By Karen Nitkin
For The Baltimore Sun
11:36 AM EDT, June 7, 2013
West Virginia, the only state created during the Civil War, was born 150 years ago, on June 20, 1863, when the state of Virginia was split in two to add a Union state. These days, West Virginia is known for its resorts and outdoor recreation. With historic downtowns that still boast plenty of architecture from pre-statehood days, the past seems close in West Virginia. This year, but particularly in June, the state is marking its big birthday with music, parades, reenactments, and other special events.
With its cool forests and rivers, West Virginia beckons as summer heats up. If you've been wanting a weekend getaway in West Virginia, why not combine it with a dose of history? We've picked a few events that look especially fun, with some information about visiting those towns.
The state's capital will host a state birthday celebration June 20-23. It will begin with a ceremony at the Gilbert Cass-designed Capitol at precisely 1:50 on June 20, which will include the ringing of bells throughout the entire state. The West Virginia Symphony and Appalachian Children's Chorus will perform at 7:30 that night on the steps of the Capitol building, and there will be fireworks at 10 p.m. Thursday, Friday and Saturday.
The heart of the celebration will be June 22, with events all day that include history lectures, re-enactments, live music and a chili cook-off. The Charleston Light Opera Guild will perform "Civil War," a musical, afternoons and evenings at the Culture Center Theater. The show is free on June 20, and $20 the other times. charlestonlightoperaguild.org
Charleston is about a 61/2-hour drive from Baltimore, so you'll want to spend a couple of days or more. There are plenty of hotels, restaurants, museums and other attractions. After strolling through the eclectic downtown, enjoying a meal or two and visiting the Clay Center for the Arts & Sciences, you might try your luck with the slot machines at the Mardi Gras Casino & Resort.
The state's founding fathers met to hash out the details of statehood in Wheeling's West Virginia Independence Hall, where celebrations will take place. Events will start June 20, with ceremonies and re-enactments, including a speech by an actor portraying Francis Harrison Pierpont, Virginia governor from 1865 to 1868 and an architect of West Virginia statehood. wheelingcvb.com/150th-celebration.php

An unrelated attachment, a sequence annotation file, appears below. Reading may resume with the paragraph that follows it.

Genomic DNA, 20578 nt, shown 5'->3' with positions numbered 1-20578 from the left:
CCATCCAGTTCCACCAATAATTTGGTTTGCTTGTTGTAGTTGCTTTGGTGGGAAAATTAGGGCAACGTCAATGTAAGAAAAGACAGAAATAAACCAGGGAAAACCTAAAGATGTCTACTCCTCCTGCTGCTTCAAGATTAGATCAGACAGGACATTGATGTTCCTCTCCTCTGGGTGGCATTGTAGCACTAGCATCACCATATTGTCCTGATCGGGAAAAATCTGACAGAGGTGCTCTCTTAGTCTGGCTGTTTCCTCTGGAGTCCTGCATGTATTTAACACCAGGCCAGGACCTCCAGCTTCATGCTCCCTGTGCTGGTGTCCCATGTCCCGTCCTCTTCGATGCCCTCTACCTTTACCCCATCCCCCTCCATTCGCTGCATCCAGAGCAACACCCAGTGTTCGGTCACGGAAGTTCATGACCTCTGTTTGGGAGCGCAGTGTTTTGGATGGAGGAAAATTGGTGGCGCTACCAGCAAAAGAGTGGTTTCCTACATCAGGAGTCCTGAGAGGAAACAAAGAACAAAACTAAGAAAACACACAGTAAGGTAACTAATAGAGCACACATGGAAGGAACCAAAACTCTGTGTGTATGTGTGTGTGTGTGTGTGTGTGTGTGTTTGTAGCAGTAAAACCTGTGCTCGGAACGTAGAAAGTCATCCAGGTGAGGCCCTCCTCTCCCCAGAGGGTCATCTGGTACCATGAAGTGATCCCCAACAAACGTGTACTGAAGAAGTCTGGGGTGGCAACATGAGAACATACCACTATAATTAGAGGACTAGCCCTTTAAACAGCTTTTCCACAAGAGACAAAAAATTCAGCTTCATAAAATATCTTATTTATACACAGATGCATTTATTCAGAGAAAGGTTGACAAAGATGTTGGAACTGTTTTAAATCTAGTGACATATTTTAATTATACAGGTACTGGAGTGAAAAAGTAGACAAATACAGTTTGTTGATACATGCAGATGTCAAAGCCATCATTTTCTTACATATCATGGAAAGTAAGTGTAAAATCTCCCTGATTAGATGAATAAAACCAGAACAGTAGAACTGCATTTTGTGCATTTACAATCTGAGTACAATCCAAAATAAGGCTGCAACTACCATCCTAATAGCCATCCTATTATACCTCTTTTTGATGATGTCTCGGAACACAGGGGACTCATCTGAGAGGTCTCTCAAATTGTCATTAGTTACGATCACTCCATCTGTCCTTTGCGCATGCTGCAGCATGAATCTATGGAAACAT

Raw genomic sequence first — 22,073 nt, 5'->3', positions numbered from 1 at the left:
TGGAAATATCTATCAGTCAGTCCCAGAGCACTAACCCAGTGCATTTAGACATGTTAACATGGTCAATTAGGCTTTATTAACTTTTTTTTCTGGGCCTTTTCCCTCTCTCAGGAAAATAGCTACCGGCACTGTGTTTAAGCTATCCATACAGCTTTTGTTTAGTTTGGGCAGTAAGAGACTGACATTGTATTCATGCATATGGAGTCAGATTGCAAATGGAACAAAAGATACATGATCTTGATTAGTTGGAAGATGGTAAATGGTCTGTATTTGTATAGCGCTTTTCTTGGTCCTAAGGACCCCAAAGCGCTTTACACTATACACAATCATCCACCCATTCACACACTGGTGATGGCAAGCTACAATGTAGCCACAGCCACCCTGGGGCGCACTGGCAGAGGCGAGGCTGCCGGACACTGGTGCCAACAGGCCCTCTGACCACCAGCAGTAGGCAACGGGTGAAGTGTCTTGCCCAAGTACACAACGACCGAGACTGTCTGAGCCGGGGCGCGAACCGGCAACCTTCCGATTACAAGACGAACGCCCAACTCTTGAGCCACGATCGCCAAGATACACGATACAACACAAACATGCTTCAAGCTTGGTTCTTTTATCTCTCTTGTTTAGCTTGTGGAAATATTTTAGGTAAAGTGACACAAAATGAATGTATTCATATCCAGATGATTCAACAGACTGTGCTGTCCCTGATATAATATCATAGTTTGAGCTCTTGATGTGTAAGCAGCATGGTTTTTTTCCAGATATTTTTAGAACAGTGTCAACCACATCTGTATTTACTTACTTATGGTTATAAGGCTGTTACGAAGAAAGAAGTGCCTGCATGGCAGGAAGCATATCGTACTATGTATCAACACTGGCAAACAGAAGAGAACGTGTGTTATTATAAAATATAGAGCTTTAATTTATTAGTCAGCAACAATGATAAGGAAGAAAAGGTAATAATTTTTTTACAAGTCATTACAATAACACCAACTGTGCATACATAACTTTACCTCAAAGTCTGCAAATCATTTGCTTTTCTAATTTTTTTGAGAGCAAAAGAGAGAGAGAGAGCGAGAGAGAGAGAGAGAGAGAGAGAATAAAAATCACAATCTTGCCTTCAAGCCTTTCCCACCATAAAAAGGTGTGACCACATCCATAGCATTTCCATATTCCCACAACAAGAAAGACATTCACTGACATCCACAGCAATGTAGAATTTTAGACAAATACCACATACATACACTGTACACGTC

The day will also include concerts, fireworks and tours of the state's first Capitol. The Blue & Grey Choir will perform at 7 p.m. June 21 at Independence Hall, and the Wheeling Arts Fest will take place Saturday, with a Civil War Ball scheduled for the McLure Hotel at 6 p.m.
Leading up to the big day, Wheeling is putting the birth of West Virginia in historic context, with a talk this Thursday by historian and scholar Forest "Jack" Bowman called "The Political Genius of Abraham Lincoln: Emancipation and West Virginia Statehood."
Wheeling, located in the state's northern panhandle, is about a five-hour drive from Baltimore and is known for its historic architecture and scenic riverfront along the Ohio River. Visitors can walk across the Wheeling Suspension Bridge, built in 1849 and considered a gateway to the American West, see glass-blowing demonstrations at the Carriage House Museum, and visit the Historic Centre Market, the oldest continually operating market in the state, for collectibles and food, including famous fish sandwiches from Coleman's Fish. http://www.wheelingcvb.com
Lewisburg is celebrating the state's birthday on the lawn of Carnegie Hall, 105 Church St., with a birthday cake and music starting at noon June 20. Carnegie Hall, a nonprofit performing arts center built in 1902 and one of just four Carnegie Halls in the world, will also host a traditional square dance starting at 7 p.m. Lewisburg's downtown is crowded with sidewalk cafes, art galleries and locally owned clothing stores. About a five-hour drive from Baltimore, it's in the heart of the Greenbrier Valley and less than 20 minutes from the luxurious Greenbrier Hotel in nearby White Sulphur Springs. If you're in White Sulphur Springs on June 20, consider checking out Third Thursday, a downtown celebration with arts and music.
This small town (population 702) is home to the Rich Mountain Battlefield, site of a decisive 1861 Civil War battle that gave Union troops access to an important mountain pass known as the Staunton-Parkersburg Turnpike. The Beverly Heritage Center, an interpretive museum and visitor center, is the starting place for learning about the history of the region. Constructed between 2004 and 2012, the center combines four historic buildings in the heart of Beverly, including the 1808 courthouse and the 1856 Bushrod Crawford building, where Gen. George McClellan made his headquarters during the Rich Mountain campaign.
On June 15, the Beverly Heritage Center (4 Court St.) will host a birthday celebration, with period music and re-enactments, including talks from actors portraying Governor Pierpont and John S. Carlisle, a Virginia senator from 1847 to 1851 who opposed the formation of West Virginia.
Driving to Beverly from Baltimore takes about 41/2 hours. Beverly is known for its rural charms and access to hiking, biking and horse-riding trails. Most of the downtown buildings were constructed in the 19th and early 20th century. Lodging and restaurants can be found in the nearby towns of Davis and Elkins.
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